Can you imagine being six years old and being deserted on the streets by your parents? What would you do? How could you fend for yourself? What happens when you get hungry, tired or when darkness comes? Can you imagine the terror?

The term “Throw Away Children” originally referred to kids abandoned by their parents. More recently I’ve been hearing Jewish survivors (both adults and children) referring to themselves as “throw away children” when it comes to trying to connect with our religious leaders, Jewish communities and God. It’s important to remember that even though a person may be physiologically an adult, on an emotional and spiritual level they may still be in their infancy when discussing abuse issues and understanding and connecting with God.

Why you may ask? This happens when an individual isn’t given the opportunity to work through various issues, or given the opportunities to learn and develop the needed skills to grow. It’s NOT their fault; it’s just what happens when a person doesn’t have mentally healthy role models or a stable home during their childhood. This can change, with the right interventions. But those wanting to help, have to be able to be “really there” for someone who had been victimized.

When a survivor trusts someone enough to disclose their childhood, and they are ignored and or shunned, it may feel to the survivor as if you are deserting them. If you desert them, they may also feel as if God is doing the same thing.

All too often survivors of childhood sexual abuse feel as if they are wearing a scarlet letter. They often feel as if their very essence is no good. Too many feel as if they have no purpose in life and that they were born evil. It’s not uncommon for survivors of all ages (Jewish and non-Jewish) to feel suicidal, and unfortunately too many act out on these feelings. These are just a few of the issues as a community we need to start addressing.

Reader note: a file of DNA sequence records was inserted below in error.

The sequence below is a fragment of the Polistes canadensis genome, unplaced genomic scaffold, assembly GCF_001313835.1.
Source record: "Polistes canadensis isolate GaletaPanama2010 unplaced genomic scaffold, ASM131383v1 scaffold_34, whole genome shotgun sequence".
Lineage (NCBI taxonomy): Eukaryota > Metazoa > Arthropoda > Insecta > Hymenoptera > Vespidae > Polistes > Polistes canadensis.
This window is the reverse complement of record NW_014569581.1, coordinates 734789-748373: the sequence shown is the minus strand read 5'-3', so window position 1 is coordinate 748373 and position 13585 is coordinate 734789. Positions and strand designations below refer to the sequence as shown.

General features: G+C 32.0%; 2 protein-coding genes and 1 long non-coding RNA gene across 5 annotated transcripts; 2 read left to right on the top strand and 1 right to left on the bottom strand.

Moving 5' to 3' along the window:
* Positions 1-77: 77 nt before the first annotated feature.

“Maureen”, a professor at a major university in the United States said she felt as if she was “a bad, dumb, dirty, little girl” after an encounter with her rabbi. Maureen was having a spiritual crisis, and needed guidance. She went to someone she trusted. She did the right thing, yet the rabbi had no training or experience dealing with abuse issues. He told her that he didn’t believe her. The rabbi not only knew Maureen’s parents; he also considered them to be his friends. The rabbi couldn’t imagine that there could be a connection between Maureen’s eating disorder and her childhood abuse. During the encounter, Maureen was crushed. “Her child within” her was emotionally devastated. After several attempts of connecting with other forms of spirituality, Maureen decided that “organized religion wasn’t for her”. She decided that there was no such thing as a God. “If there was, why would God allow these things to happen to her?” Maureen also figured if none of the rabbi’s or other religious leaders (of various religions) could answer her questions, then the concept of a God was just a myth.

Times are changing; Maureen is trying once again to connect with her Jewish identity, along with hundreds (perhaps thousands) of other adult survivors. Our rabbis and communities around the world are being given an opportunity to help heal some deep wounds.

Many adult survivors are filled with a lot of anger, mistrust, and sadness. My hope is that everyone will open their hearts and be able to embrace our victims of the past, so that they can heal and grow. I know it’s not going to be an easy task. Imagine thousands of survivors who feel as if they were “throw away children”. We will have to learn to listen and allow them to bear-witness. We will also be forced to deal with our own feelings. Many of us will have symptoms of secondary post-traumatic stress disorder, compassion fatigue, and or vicarious victimization. But as a people and as a nation, we MUST help them heal. We need to do this together.

Remember, just as we need to make sure our survivors have support groups, those of us who are working with them also need to be prepared to debrief with each other. The “truths” of survivors can be painful to hear. It is not uncommon for those who are around survivors (rabbis, teachers, parents, spouses, etc.) to have similar symptoms as the survivors. One way to combat this is by networking with others, sharing what you hear with those you trust (as long as you don’t violate the identity of the survivors). We may be afraid to hear the deep dark ugly secrets, but as a community we must. As a nation WE CAN do this.

This article was originally published by The Awareness Center, Inc. in 2003